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Leatt recently released two bicycle specific neck braces, dubbed the Leatt Bicycle DBX Ride and Leatt Bicycle DBX Comp.  Over the past month or so, we've had some time to put each of them through the Vital test program.  

The Leatt Bicycle DBX Ride (grey) and DBX Comp (white)

Before we get to our thoughts, hear what makes the new brace different from previous Leatt models from Jason McCune at Leatt:

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In general, the braces are very sturdy.  They feel as though they could take some abuse, which is great considering most of our gear gets thrown into one big bag and tossed around the truck.  We didn't find any careless flaws or sharp edges, showing that Leatt has a good Quality Control department.  One of the things that really impressed us was how tight the hinges were.  We figured the hinges would be a weak point, but there was no play even after lots of use.

As Jason mentioned, the main difference is that both braces allow for increased mobility when compared to the Leatt GPX, which has been around for a few years but is designed primarily for motocross.  Why more mobility?  Because for downhill use, many users found the moto braces to be slightly too restrictive when riding the steeps and needed more range-of-motion.

Because the main goal of the new brace is increased mobility, we wanted to see exactly how a helmet interacts with the Leatt while riding.  To do that, we came up with a pretty unique helmet cam configuration (thanks to Epic Action Cam) and sent our test rider up the hill with each brace:

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For this test, we were using a DOT approved Kali helmet.  The video shows that the helmet still comes into contact with the brace pretty often during normal riding, despite the lower padding.  However, it never felt very restrictive, and both braces were definitely an improvement over their moto equivalents.  The DBX Comp offered slightly more mobility than the DBX Ride, especially when the rear padding was lowered as far as possible using the adjustment screws.  Your personal setup will vary based on what helmet you run, your neck length, etc.  Most bicycle helmets appear to be smaller, which would give you even more mobility.

When you open the box, you'll find several sets of spacers (indicated by the red arrows) which enable one brace to fit a variety of people based on their chest size.  There is also a new "wedge" that can be used to make the back support fit more snugly.  Between the spacers and the wedge, there are a lot of different size configurations possible.  Setup was pretty straightforward and after a few test fits we were ready to ride in no time.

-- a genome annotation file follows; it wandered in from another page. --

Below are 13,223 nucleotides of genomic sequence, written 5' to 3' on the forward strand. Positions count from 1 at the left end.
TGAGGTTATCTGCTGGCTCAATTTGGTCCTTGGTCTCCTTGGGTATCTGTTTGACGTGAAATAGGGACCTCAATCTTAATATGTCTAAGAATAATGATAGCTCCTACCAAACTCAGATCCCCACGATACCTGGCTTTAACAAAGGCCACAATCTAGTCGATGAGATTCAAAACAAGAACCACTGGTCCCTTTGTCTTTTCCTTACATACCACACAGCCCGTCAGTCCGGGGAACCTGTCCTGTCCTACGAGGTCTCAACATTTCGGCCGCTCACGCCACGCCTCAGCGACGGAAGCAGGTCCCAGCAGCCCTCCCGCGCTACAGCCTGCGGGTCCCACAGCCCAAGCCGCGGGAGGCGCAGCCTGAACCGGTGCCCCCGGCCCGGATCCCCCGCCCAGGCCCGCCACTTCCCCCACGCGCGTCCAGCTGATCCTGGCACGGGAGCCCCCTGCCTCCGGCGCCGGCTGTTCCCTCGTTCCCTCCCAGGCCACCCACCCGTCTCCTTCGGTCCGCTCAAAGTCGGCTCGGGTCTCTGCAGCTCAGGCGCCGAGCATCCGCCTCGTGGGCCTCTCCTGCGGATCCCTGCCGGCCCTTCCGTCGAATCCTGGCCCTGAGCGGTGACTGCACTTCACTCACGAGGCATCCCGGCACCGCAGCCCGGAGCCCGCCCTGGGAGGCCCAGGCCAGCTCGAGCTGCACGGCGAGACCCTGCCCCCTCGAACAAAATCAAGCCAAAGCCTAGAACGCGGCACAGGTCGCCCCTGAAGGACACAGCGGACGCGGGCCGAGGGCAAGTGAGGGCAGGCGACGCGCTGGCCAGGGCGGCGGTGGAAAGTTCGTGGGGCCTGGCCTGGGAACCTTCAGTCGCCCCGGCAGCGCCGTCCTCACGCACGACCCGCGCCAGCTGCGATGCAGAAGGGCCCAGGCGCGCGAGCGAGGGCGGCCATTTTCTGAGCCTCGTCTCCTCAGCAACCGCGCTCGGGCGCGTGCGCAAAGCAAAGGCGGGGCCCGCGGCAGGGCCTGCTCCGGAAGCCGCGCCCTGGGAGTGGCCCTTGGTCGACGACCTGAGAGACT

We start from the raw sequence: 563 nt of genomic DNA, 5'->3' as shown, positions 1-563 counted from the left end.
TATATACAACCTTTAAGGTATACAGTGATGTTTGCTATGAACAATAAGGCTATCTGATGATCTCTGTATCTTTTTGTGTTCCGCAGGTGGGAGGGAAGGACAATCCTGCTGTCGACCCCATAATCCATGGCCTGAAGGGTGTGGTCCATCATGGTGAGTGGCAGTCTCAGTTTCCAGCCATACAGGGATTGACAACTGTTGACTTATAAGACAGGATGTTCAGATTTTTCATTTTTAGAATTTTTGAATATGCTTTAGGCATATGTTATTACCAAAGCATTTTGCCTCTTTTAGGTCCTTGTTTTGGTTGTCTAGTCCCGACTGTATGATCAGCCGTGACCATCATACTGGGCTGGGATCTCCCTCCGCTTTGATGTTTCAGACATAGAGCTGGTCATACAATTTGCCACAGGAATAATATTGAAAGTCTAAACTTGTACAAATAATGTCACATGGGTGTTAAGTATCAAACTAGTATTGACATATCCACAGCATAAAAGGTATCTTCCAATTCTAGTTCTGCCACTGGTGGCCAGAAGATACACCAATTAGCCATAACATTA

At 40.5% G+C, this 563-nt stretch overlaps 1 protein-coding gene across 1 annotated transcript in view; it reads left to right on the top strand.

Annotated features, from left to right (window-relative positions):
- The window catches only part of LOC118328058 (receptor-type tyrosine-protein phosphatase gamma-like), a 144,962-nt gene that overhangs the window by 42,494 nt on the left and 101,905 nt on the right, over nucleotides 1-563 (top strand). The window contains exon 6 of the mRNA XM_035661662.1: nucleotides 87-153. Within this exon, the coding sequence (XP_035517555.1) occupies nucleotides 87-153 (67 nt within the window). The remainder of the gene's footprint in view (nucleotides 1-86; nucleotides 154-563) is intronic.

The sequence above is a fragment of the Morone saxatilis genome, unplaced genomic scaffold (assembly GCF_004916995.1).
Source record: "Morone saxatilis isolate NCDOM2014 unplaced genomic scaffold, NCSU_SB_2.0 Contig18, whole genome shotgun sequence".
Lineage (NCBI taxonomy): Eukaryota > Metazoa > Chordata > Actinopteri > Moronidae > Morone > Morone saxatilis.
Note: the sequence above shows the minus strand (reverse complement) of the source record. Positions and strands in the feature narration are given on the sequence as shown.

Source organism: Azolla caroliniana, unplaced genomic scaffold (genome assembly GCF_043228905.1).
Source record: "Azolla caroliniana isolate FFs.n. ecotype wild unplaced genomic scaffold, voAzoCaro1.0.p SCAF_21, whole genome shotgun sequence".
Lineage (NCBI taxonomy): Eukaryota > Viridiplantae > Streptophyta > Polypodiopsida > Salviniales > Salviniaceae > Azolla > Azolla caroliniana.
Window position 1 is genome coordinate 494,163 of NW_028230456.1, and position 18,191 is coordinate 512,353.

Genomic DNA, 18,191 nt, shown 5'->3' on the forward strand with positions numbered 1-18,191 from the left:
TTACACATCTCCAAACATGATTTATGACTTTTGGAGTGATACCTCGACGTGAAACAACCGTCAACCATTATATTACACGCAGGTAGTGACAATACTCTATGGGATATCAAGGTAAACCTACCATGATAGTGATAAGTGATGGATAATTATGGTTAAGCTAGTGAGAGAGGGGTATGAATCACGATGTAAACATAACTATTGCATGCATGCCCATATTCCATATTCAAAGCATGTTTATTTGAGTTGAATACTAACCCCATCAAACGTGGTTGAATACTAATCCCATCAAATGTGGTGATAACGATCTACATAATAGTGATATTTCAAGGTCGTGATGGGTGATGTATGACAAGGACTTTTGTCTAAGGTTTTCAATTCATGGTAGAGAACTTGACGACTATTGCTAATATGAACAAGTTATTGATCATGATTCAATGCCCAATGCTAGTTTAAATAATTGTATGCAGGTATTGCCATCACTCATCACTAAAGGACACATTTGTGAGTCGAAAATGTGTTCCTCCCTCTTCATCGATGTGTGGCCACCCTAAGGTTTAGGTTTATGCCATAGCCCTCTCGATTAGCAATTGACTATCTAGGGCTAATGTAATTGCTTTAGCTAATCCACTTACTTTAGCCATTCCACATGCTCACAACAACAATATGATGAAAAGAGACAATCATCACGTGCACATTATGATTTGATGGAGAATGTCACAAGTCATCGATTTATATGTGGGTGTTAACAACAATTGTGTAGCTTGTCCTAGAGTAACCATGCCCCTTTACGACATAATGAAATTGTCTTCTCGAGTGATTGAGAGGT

As noted in our conversation with Jason, the DBX Comp has more adjustments than the DBX Ride.  These adjustments affect only to the height of the padding, not how it fits.  On the DBX Comp the padding can easily be raised or lowered using a metric allen key.

DBX Comp rear adjustment screws
Straps or No Straps?
For the test video, we chose to do without the straps while using the DBX Comp model and to run them with the DBX Ride.  We found that without the straps, the brace will bounce around slightly and can be distracting.  With the straps, it's very secure and didn't move much. 

Jason informed us that it's simply a matter of personal preference - some like to use them and others don't - but ultimately the brace will perform the same.  Because of the way the Leatt is designed, it's impossible for the brace to be in the wrong position during a crash, regardless of whether it's strapped or not.

Could be Improved
After just a few rides on a dry day, we noticed that the white DBX Comp was visibly dirty (as shown below) while the grey DBX Ride still appeared clean.   As with most bike products, white may not be the best choice but it appeals to a lot of people.  Lucky for you, the padding can be easily removed and washed with the rest of your gear.  Over time, removing the padding repeatedly to wash it might lead to premature wear of the velcro or padding.

Discolored white padding
Another minor thing that could be improved was the small pieces of padding near the hinges, as shown in the image below.  They weren't attached very securely and didn't conform to the brace well.  Many riders simply remove them if they are a bother.  Some of the recent Leatt prototype models appear to have a one-piece padding design which eliminates these small pads.

Final Thoughts
Now that Leatt makes a bicycle specific model offering increased mobility, you'll be able to move your head back more and see further ahead.  Word on the street is that Leatt will also be releasing their own line of upper body protection made to integrate perfectly with the brace.

In the end, you can't be too safe.  Whether you're racing downhill, dirt jumping, or hucking off cliffs at the Rampage a Leatt is a wise investment.  Neck injuries are serious business, so be sure to protect your neck!

What do you think?  Let us know in the comments below.

For more information or to find a nearby dealer, check out the recently revamped, the Bicycle DBX product guide, and the Leatt facebook page.

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